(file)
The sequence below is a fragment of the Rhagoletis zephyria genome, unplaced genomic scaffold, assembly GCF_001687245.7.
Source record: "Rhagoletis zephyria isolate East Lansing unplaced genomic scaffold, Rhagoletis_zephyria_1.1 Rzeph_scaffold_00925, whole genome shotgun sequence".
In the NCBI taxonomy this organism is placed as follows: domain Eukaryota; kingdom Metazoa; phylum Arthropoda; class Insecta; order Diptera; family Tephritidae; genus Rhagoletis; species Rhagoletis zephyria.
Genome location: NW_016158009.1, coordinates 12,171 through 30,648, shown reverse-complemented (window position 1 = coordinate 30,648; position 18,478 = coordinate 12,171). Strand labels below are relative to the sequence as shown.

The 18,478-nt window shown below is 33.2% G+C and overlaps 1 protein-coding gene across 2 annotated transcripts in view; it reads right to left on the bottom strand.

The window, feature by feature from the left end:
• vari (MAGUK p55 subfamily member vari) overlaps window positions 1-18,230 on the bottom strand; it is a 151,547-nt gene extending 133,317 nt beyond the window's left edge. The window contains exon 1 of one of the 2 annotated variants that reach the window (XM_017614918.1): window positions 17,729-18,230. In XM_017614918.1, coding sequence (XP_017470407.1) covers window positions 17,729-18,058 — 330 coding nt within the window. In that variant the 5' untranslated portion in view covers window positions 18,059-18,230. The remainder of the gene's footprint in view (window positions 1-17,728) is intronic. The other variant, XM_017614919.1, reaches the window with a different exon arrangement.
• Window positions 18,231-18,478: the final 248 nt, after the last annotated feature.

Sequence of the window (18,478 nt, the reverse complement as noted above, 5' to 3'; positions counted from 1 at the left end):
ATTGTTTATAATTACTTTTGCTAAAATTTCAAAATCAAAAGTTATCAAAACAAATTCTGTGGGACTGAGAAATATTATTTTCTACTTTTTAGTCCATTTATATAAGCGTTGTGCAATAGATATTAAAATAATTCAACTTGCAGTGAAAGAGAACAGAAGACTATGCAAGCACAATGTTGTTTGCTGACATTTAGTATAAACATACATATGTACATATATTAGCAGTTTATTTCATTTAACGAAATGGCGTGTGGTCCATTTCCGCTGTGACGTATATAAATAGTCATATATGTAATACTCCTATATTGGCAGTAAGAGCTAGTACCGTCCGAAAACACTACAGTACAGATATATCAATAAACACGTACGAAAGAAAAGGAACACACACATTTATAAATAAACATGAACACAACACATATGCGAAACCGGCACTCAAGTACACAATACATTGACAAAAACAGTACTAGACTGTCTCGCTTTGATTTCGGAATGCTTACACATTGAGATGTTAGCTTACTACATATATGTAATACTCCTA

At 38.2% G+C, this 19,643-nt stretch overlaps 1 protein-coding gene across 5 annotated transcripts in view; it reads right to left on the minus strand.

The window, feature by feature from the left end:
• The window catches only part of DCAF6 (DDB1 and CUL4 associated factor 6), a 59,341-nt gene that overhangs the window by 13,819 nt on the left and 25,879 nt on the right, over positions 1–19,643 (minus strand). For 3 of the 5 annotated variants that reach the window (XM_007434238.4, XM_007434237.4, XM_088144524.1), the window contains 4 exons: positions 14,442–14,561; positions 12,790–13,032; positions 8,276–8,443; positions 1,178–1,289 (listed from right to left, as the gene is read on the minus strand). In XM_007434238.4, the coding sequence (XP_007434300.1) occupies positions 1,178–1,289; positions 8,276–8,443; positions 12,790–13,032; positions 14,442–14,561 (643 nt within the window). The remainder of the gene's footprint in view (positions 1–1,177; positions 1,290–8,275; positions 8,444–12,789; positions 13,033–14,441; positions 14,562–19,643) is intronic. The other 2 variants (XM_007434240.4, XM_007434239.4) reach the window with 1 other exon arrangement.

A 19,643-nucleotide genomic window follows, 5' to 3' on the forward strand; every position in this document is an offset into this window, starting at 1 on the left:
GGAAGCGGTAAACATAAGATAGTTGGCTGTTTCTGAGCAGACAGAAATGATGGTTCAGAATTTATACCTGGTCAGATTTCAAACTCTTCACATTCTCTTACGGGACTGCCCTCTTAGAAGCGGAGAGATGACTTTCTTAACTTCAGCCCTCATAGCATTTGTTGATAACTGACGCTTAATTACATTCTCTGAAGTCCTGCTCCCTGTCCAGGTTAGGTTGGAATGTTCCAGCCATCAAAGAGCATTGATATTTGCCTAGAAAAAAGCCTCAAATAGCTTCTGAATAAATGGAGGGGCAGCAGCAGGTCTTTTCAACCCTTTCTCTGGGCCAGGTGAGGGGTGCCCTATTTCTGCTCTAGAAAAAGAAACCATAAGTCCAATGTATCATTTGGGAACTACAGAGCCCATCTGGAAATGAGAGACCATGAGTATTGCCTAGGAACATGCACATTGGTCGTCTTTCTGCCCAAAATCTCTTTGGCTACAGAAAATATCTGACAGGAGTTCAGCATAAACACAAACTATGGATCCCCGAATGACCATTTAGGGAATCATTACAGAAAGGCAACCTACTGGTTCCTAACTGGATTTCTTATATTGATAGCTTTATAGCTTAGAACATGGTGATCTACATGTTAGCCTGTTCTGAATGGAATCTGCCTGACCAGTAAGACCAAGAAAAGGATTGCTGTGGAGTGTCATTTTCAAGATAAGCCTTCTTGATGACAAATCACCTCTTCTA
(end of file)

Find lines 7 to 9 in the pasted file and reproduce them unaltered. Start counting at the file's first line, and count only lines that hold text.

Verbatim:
• vari (MAGUK p55 subfamily member vari) overlaps window positions 1-18,230 on the bottom strand; it is a 151,547-nt gene extending 133,317 nt beyond the window's left edge. The window contains exon 1 of one of the 2 annotated variants that reach the window (XM_017614918.1): window positions 17,729-18,230. In XM_017614918.1, coding sequence (XP_017470407.1) covers window positions 17,729-18,058 — 330 coding nt within the window. In that variant the 5' untranslated portion in view covers window positions 18,059-18,230. The remainder of the gene's footprint in view (window positions 1-17,728) is intronic. The other variant, XM_017614919.1, reaches the window with a different exon arrangement.
• Window positions 18,231-18,478: the final 248 nt, after the last annotated feature.

Sequence of the window (18,478 nt, the reverse complement as noted above, 5' to 3'; positions counted from 1 at the left end):